Your words are always so beautiful, Tabitha.

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  23. Mammy, oh that big hen with huge wings where she's always kept us so very well safe and sound
    Too 'big' a mother to grow older...

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  24. Great post. Both my parents were readers, but they did not read to us kids. I had a first grade teacher that used to read to us for 30 minutes everyday. I loved her. She made the stories so real. She would lower the lights and every single kid was mesmerized. I read to all my kids.

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  25. Beautiful, Tabitha! I grew up with a mother and a brother who always had their noses in books. My mom and I eventually enjoyed the same genres and had fun trading books.

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  26. Wonderful post. Very eloquent. I grew up reading. I started with books handed down by my sisters - The Bobbsey Twins mostly.

    Helen
    Straight From Hel

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  27. Magic seeing for me has been more self taught, but reading...that was just something my parents both did. Always.

    Shelves full to bursting with books. And reading book on trips, in the family van, spilling out of purses and brief cases and really, all over my childhood.

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  28. Such a beautiful post. My mother also gave me the gift of words, but in a different way - she gave me a book when she had to sent me away from her, and that book represented her love for me the year I was gone. One day I opened it and I could read it.

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  29. Hmm... my first grade teacher read "Lion, Witch, and Wardrobe" to me... that's the first story I remember. The next, a babysitter reading "Brer Rabbit".

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  30. Both of my parents read to me when I was very young, and they both used their spare time to read novels. I wanted to emulate them at first, so I read. And then I fell in love with the stories.

    My dad lent me his copy of Hitchhiker's Guide when I was in grade four. Never looked back.

    Now I read to my daughter.

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  31. Hey Tab! I loved The Folk of the Faraway Tree too! It was the first "real" novel (chapter book), that I ever read, in Yr 3. My mum loved reading and was always buying me books when I was little - but this was the book that clinched the deal for me :-)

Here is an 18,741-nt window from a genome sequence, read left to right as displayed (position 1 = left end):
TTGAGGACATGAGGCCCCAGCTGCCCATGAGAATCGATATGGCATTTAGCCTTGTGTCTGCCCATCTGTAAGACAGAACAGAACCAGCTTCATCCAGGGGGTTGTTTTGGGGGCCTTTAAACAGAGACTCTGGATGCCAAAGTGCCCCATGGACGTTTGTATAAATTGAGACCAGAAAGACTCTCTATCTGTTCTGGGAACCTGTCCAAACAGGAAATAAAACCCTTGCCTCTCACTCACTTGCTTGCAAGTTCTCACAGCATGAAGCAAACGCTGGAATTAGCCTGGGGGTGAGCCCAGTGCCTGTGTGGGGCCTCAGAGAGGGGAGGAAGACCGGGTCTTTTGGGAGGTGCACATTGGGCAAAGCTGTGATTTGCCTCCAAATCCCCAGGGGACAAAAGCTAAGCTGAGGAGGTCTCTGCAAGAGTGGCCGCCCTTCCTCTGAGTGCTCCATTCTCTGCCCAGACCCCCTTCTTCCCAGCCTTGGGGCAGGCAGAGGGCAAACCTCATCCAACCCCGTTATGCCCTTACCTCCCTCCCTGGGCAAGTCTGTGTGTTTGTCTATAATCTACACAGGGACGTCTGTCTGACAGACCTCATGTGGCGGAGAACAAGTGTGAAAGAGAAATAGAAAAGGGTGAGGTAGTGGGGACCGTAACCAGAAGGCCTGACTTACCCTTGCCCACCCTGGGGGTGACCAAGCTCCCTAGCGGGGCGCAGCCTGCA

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  32. That is so lovely.
    I don't remember my mother reading to me (except for the news in the paper) My grandma loved the library and books and my nan could barely read. I didn't get good at reading until highschool. I only finished a few books in primary one being James and the Giant Peach - after reading that I wanted to write. I love reading now- and reading with my kids.

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  33. Achingly lovely!

    My mother too... so like yours in so many ways.

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  34. This reminds me of my mother and how she used to read to us when we went to bed :) Being read to has fueled my love for books and I'll always be eternally grateful.

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  35. My great grandmother had shelves of Time-Life books with pictures of ancient Egypt, Greece and Sumeria, black holes and nebula...I started with pictures, but the words on those pages were too long and elusive, so my grandma, the mail-order maven, sent for Dr. Seuss and E.B White and before I knew it I was reading. I don't remember anyone ever telling me stories aloud, other than the unknown lady on the audiotapes of Sleeping Beauty that I listened to as I thumbed through the picturebook and the librarian on Tuesdays. I learned to read by absorbing the words around me until they became part of me. Just me and the books.

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  36. Tabitha, I am having a day when I really question myself as a mom and home teacher. Thanks for reminding me that it's not always about facts, figures, and tests. I really needed that reminder, and you put it beautifully.

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  37. My mom, but not lap reading. I can't really remember picture books, but bible stories, yes, and later The Anne of Green Gables series. She sat in the room I shared with my sister and read it out loud.
    I read to my kids and with my kids. It's so simple, yet invaluable, and sweet.

    Prayers for healing between you and your mother.